"Defending a ramped up federal response to violent demonstrations in Portland, Oregon, disputing the mayor's claim that nightly violence was diminishing before the federal presence increased, and there was more violence. Last night After the latest peaceful protest, thousands of people surrounded the Justice Center in downtown Portland. But as we have seen repeatedly late at night, a smaller group Attack the federal courthouse. They pulled plywood off the building, which was protecting glass doors and windows, then broke that glass. They also set several fires to that required a response from the Port and fire department. Portland police did not engage the Vandals in the crowd, but federal officers staged inside the courthouse did eventually come out and try to disperse the protesters by firing tear gas. And less lethal munitions boxes dance spring her, the president says anarchists, not protesters are to blame and that he won't let it spread, signaling there may be a ramped up federal presence in other cities.
Portland protesters gassed after setting fire at courthouse
"Our time story. Demonstrations turned violent again last night in downtown Portland. Cate's Dan McCarthy says Port in police didn't respond. They lead federal agents engaged with the demonstrators. Police saying This was near the Justice Center. Police say that some point of fire was lit in front of the building. Another person tampering with the security camera federal officers coming out of the courthouse, clearing protesters from the Justice Center and putting that fire out. Demonstrators tore down fencing around the courthouse in one demonstrator tampered with his security camera places and they were carrying shields, helmets, gas masks, umbrellas, bats and hockey sticks. Important police didn't make any arrests. Homeland Security has not said whether federal agents arrested anyone.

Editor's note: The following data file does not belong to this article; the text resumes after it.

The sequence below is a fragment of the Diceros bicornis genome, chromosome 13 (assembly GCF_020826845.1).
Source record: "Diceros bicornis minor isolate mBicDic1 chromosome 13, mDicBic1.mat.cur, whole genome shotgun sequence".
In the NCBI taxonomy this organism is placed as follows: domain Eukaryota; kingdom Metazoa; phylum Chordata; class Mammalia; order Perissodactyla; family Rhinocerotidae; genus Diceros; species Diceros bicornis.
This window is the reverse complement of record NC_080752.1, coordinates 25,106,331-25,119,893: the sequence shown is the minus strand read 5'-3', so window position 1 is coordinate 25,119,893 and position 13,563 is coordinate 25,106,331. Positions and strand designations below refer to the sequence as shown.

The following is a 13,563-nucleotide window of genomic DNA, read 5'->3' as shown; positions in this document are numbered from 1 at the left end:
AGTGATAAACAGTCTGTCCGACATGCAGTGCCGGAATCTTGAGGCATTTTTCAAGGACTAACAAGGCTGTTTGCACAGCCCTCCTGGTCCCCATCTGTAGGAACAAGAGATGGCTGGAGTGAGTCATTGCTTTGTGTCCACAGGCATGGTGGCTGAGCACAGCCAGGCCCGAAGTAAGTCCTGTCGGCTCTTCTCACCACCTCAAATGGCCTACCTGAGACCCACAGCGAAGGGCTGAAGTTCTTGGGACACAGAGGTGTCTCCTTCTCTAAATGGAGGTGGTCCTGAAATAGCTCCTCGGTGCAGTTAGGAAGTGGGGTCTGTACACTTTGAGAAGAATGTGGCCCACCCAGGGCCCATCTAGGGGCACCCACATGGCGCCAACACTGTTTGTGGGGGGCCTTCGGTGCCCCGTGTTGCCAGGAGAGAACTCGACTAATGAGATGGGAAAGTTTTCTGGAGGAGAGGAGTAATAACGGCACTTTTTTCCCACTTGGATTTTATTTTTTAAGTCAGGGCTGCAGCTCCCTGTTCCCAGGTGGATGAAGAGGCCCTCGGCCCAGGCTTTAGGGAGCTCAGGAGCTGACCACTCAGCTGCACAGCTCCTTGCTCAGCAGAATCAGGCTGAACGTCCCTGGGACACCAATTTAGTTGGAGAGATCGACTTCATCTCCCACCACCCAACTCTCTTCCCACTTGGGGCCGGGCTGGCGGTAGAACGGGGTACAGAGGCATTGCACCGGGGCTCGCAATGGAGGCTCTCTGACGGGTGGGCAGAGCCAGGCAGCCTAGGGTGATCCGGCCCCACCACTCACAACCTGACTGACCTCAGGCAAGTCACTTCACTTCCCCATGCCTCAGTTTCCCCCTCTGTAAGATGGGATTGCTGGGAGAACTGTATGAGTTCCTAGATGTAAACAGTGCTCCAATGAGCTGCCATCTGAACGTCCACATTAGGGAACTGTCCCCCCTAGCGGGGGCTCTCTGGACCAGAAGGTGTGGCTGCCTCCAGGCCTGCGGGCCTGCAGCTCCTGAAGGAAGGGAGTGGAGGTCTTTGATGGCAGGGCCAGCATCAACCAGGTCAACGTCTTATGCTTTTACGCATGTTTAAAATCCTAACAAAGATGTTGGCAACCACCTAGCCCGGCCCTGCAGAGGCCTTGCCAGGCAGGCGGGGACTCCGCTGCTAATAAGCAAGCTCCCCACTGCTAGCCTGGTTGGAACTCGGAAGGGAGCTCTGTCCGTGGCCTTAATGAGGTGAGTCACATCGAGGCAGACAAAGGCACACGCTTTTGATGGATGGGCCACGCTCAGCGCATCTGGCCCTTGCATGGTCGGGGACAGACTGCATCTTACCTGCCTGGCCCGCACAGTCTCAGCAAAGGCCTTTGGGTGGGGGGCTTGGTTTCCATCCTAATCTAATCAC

Protests intensify in Portland against police, as Trump says local leaders have 'lost control'